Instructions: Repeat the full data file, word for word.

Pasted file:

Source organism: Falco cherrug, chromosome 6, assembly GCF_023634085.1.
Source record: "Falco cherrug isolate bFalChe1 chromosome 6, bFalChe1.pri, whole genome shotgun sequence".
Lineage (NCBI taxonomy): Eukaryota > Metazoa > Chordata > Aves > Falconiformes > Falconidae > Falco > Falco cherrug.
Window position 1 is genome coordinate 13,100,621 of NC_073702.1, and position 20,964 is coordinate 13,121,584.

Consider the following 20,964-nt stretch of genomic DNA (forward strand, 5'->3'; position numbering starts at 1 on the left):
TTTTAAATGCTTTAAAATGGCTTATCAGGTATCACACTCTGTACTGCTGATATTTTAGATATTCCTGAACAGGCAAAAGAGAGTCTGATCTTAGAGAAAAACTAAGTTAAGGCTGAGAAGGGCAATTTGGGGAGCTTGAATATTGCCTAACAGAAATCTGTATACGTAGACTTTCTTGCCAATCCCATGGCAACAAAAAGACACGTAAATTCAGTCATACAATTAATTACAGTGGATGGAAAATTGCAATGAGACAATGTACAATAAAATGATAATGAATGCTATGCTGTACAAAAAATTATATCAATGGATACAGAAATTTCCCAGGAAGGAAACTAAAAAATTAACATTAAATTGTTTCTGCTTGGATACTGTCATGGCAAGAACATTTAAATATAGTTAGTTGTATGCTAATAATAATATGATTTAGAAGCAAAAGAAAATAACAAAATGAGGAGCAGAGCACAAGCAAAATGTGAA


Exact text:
Source organism: Falco cherrug, chromosome 6, assembly GCF_023634085.1.
Source record: "Falco cherrug isolate bFalChe1 chromosome 6, bFalChe1.pri, whole genome shotgun sequence".
Lineage (NCBI taxonomy): Eukaryota > Metazoa > Chordata > Aves > Falconiformes > Falconidae > Falco > Falco cherrug.
Window position 1 is genome coordinate 13,100,621 of NC_073702.1, and position 20,964 is coordinate 13,121,584.

Consider the following 20,964-nt stretch of genomic DNA (forward strand, 5'->3'; position numbering starts at 1 on the left):
TTTTAAATGCTTTAAAATGGCTTATCAGGTATCACACTCTGTACTGCTGATATTTTAGATATTCCTGAACAGGCAAAAGAGAGTCTGATCTTAGAGAAAAACTAAGTTAAGGCTGAGAAGGGCAATTTGGGGAGCTTGAATATTGCCTAACAGAAATCTGTATACGTAGACTTTCTTGCCAATCCCATGGCAACAAAAAGACACGTAAATTCAGTCATACAATTAATTACAGTGGATGGAAAATTGCAATGAGACAATGTACAATAAAATGATAATGAATGCTATGCTGTACAAAAAATTATATCAATGGATACAGAAATTTCCCAGGAAGGAAACTAAAAAATTAACATTAAATTGTTTCTGCTTGGATACTGTCATGGCAAGAACATTTAAATATAGTTAGTTGTATGCTAATAATAATATGATTTAGAAGCAAAAGAAAATAACAAAATGAGGAGCAGAGCACAAGCAAAATGTGAA